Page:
Do you make things "unnecessarily" difficult for yourself?  How so?  Do you think there can be a productive purpose for doing so?  When does creating difficulty become unhealthy and unproductive?

Chard Frittata

1 tablespoon olive oil or butter (sauteeing in butter seems to make the chard less bitter)
1 small yellow onion, diced
3-4 green onions
1 bunch Swiss chard, leaves removed, stems and leaves chopped separately
6 eggs
Pinch of salt
Black pepper to taste
1 1/2 cup grated sharp cheddar cheese
cooking spray

In a large (12-inch) skillet, heat the olive oil over medium heat until shimmering. Add the onion and cook until softened, about 3 minutes. Add the chard stems and cook over medium-low heat until just translucent, about 5-7 minutes.  Add green onions, cook a minute or two, and then chard leaves; cook until the chard is completely soft and water evaporated, stirring occasionally.  Allow to cool.

In a large bowl, whisk the eggs with the salt and cheese, then stir in the chard and onion mixture.

Spray an ovenproof medium skillet with cooking spray and heat over medium until sizzling, then add the egg mixture. Cook until the bottom and sides begin to set, about 2-3 minutes, then transfer to the oven and continue cooking until the center is solid, abut 12 minutes depending on the shape of the pan.
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  1. I absolutely make things difficult for myself: I always take on too much. Like this summer, for example, when I signed up for a ggmg magazine article and enrolled in not one, but two creative writing classes at the nearby university. I've had so much writing to do every week, it's been almost impossible to keep up. Most teachers don't do much of anything in the summer and here I am, giving myself unnecessary homework!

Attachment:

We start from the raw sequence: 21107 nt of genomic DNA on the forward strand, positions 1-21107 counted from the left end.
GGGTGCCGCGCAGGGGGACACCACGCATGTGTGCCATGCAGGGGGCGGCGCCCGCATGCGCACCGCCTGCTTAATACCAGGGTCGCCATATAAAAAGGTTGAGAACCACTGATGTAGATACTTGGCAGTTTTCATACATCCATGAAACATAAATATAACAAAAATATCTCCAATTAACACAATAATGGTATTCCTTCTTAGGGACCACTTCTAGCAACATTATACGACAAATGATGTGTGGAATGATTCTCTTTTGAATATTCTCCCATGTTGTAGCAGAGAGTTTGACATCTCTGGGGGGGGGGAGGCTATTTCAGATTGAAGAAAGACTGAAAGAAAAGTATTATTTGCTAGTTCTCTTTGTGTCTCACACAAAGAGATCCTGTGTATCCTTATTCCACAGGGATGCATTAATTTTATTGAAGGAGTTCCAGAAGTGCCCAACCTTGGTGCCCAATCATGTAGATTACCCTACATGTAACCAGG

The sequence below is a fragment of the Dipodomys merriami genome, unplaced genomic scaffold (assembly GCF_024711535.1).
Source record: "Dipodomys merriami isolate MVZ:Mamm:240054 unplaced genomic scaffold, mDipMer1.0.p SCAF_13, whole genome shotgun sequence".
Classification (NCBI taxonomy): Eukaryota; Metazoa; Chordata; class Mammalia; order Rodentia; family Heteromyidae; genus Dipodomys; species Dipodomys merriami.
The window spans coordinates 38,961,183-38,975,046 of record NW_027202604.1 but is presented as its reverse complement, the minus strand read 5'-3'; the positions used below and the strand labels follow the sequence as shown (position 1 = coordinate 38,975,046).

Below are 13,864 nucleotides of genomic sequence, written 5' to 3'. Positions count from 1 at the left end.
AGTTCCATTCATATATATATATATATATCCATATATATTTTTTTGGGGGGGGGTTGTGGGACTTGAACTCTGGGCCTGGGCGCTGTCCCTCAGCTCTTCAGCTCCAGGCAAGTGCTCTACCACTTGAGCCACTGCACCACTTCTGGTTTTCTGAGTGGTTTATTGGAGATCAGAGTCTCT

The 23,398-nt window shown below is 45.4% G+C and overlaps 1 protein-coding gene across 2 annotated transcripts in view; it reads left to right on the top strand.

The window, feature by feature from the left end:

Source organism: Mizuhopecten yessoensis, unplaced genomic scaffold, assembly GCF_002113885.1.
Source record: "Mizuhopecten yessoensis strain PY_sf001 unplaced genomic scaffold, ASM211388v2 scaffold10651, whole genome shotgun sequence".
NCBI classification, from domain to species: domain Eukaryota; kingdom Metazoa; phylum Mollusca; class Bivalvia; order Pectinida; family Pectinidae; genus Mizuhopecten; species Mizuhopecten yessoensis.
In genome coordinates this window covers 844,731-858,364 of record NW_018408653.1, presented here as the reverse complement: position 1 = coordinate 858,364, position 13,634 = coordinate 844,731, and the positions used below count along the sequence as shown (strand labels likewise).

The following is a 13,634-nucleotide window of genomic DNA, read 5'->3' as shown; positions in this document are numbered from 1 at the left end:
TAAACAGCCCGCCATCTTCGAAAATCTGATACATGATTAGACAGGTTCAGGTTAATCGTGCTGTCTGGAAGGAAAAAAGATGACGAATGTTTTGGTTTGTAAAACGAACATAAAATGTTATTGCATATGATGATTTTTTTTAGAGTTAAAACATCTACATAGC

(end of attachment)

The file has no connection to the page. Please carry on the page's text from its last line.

I'm the same way at work, except that is more because I'm a perfectionist and would rather create my own perfect worksheet or project rubric than use the mostly okay one that's already been made. I taught 7th grade history six years ago and they still use all the chapter reviews that I created myself for my class.

    I gave you serious props for conquering the CSA box; MV really struggles with ours. If we move into this new house we'll have to stop it and he's so relieved to have an out--he hates the idea that he gave up.

    Interesting post. Very thought provoking.

  2. Ah, puzzles. I tend to love challenges like NaBloPoMo because it forces me to complete things. I was not very good at our CSA box, although I did use a lot of it and discovered things I loved: rainbow chard, green garlic and blood oranges among them.

    This makes me realize that I need to sign up for a writers workshop so I can finish this gosh darn novel. Grr.

  3. Yes, I make things difficult for myself too. Some of it stems from being a perfectionist and overanlyzing everyone and everything in my life.

    Kudos on the CSA box stuff! I briefly considered doing that this summer and it would have been interesting to challenge myself to use it all. But I don't think our house of relatively picky eaters is ready for that just yet.

    I also like a good challenge and can be very determined and self disciplined when I make up my mind to do so! But I can also be very inconsistent at times, over extending myself, multi-tasking too much, etc.